Homelessness in South Carolina has increased 6% since 2018 and it affects a range of age, races and gender. The annual prayer breakfast brought awareness to the issues of hunger and homeless in the state. 

Jessica Agne was living comfortably as a stay-at-home mom, but then her fiancé lost his job in summer 2018. They moved in with family on the North Carolina coast and found steady jobs for a few months. Then, Hurricane Florence hit and they no longer had a place to stay. 

“Something had told us to come back to South Carolina, so we did,” Agne said. “At that point, we were homeless.” 

Agne took the stage with her toddler son to share her family’s story of abrupt homelessness at the annual Midlands Area Consortium for the Homeless (MACH) prayer breakfast. The breakfast kicked off Hunger and Homeless Awareness Week, which runs from Nov. 17-23, the week before Thanksgiving, each year.  

Lila Anna Sauls, director of Homeless No More and MACH’s advocacy committee chair, said this is a week of awareness and reflection. 

“I’m a big believer in the Thanksgiving season and the Christmas season, but in my opinion before you go into such a wonderful time, you need to think,” Sauls told the audience of about 40 people.  

Sauls encouraged those attending to be thankful for their blessings and to think about those who don’t have as much. 

Agne and her family currently live at Homeless No More’s transitional housing. Just a few months ago, they were staying in the cheapest hotels possible and Agne’s fiancé was working day jobs to have enough money to feed their family at night. There was a point when they had to live in their car because they didn’t have enough money for a hotel. 

After months of being stuck in an endless loop unable to save money, she said they couldn’t take it anymore. They went to Burger King to use its free Wi-Fi and looked up resources. They called the first organization they found, which was Homeless No More.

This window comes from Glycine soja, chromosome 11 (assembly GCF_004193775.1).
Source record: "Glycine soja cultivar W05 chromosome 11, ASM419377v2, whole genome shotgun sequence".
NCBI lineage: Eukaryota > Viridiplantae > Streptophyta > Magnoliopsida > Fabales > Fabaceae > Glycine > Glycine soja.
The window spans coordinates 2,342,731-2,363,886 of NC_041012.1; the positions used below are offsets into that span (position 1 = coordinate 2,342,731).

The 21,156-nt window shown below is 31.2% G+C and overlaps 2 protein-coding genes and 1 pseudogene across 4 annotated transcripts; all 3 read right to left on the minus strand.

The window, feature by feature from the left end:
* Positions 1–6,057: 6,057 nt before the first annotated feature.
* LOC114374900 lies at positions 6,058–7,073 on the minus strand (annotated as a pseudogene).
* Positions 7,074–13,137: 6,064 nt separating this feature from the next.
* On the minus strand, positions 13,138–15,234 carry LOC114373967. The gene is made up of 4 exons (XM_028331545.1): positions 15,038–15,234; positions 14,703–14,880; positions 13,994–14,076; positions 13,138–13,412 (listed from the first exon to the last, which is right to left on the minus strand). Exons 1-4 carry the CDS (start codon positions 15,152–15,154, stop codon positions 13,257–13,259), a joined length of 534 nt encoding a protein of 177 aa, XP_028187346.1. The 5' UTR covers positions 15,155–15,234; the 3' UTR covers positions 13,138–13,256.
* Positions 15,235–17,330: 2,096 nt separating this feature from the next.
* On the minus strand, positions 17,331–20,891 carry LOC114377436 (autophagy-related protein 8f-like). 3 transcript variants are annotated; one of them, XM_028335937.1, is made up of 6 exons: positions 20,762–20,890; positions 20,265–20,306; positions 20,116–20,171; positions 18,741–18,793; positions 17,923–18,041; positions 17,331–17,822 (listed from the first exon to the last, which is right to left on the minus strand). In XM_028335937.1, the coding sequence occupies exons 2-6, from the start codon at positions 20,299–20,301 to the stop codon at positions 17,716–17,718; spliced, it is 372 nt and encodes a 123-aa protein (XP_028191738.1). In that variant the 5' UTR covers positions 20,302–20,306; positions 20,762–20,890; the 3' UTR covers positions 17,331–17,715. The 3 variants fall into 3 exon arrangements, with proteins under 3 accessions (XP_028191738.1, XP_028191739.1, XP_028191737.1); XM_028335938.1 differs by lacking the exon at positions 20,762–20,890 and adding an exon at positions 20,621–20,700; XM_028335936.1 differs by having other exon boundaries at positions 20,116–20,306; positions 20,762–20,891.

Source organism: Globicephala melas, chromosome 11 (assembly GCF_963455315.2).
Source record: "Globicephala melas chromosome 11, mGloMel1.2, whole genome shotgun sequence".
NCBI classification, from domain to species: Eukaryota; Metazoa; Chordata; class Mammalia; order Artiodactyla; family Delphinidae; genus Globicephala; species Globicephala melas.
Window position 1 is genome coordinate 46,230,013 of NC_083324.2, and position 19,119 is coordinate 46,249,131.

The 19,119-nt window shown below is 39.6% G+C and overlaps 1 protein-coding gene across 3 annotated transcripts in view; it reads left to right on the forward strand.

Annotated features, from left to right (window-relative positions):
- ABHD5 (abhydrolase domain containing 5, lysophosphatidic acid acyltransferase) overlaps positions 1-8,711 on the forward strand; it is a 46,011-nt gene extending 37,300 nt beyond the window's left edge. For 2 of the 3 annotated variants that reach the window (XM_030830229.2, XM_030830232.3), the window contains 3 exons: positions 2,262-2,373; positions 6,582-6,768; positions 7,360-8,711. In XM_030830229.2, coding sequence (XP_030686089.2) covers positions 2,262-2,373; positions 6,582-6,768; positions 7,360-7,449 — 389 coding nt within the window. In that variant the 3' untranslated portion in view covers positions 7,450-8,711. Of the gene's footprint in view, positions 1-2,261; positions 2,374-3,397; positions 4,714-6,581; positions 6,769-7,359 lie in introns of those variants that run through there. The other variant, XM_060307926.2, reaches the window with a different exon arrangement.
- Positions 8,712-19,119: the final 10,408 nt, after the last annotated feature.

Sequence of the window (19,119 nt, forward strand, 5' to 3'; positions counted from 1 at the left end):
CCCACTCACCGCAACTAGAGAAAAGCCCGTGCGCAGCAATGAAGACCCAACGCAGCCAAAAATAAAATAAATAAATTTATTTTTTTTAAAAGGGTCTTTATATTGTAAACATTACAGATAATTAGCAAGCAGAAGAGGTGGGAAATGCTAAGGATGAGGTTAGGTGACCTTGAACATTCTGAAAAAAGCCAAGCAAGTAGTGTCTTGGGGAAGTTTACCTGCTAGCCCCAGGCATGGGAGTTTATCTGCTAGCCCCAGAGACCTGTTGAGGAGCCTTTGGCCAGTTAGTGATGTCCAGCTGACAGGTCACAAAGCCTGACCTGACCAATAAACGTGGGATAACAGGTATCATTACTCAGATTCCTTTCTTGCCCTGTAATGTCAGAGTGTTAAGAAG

They arrived at the shelter with very little gas left in their car and Agne emotionally recalled that “Miss Consuela,” the intake specialist at Homeless No More, told her family that they wouldn’t have to sleep in their car another night. 

Agne and her family stayed in Homeless No More’s emergency family shelter for 90 days and they now live in the organization’s transitional housing, St. Lawerence Place. 

“It felt like I held my breath the entire time, but I’ve been breathing for about a month now,” Agne said.  

She said “life does not discriminate,” but she’s thankful for a second chance for her family. 

Gregory Sprouse, MACH board chair, said this week is about bringing awareness and “to understand, as we heard from the speaker today, that this impacts everybody. It’s not always as straightforward as what you think.” 

He said those in the community need to have empathy and compassion for those affected by homelessness or food insecurity.  

Proclamations for Hunger and Homelessness Awareness Week were read by officials at the county, city and state levels at the  prayer breakfast. South Carolina First Lady Peggy McMaster spoke on behalf of her husband, Gov. Henry McMaster. 

The most recent Point in Time Count, an annual count of the homeless population on an individual night, reports that at any given time there are around 850 homeless individuals in the Midlands. One in five children struggle with hunger in South Carolina. 

Sauls said this year more people attended the breakfast than previous years and that she saw several new faces. She wants events like this to bring in new advocates that will take these issues to city hall.

“What we hope is that we bring in a handful of new people to fight with us,” Sauls said. 

Hunger and Homelessness Awareness Week continues with a film screening of “American Winter” followed by a panel discussion on family homelessness on Tuesday evening at 5:30 p.m. at Richland Library. 

“We just hope slowly but surely this week itself is going to gain momentum,” Sauls said.


Lila Anna Sauls, director of Homeless No More, said the purpose of this week is to bring awareness because the rising numbers of homelessness in the state show that the homeless population needs help from the surrounding community. 

Community leaders and advocates gathered at the annual prayer breakfast to share their thoughts about homelessness in the state.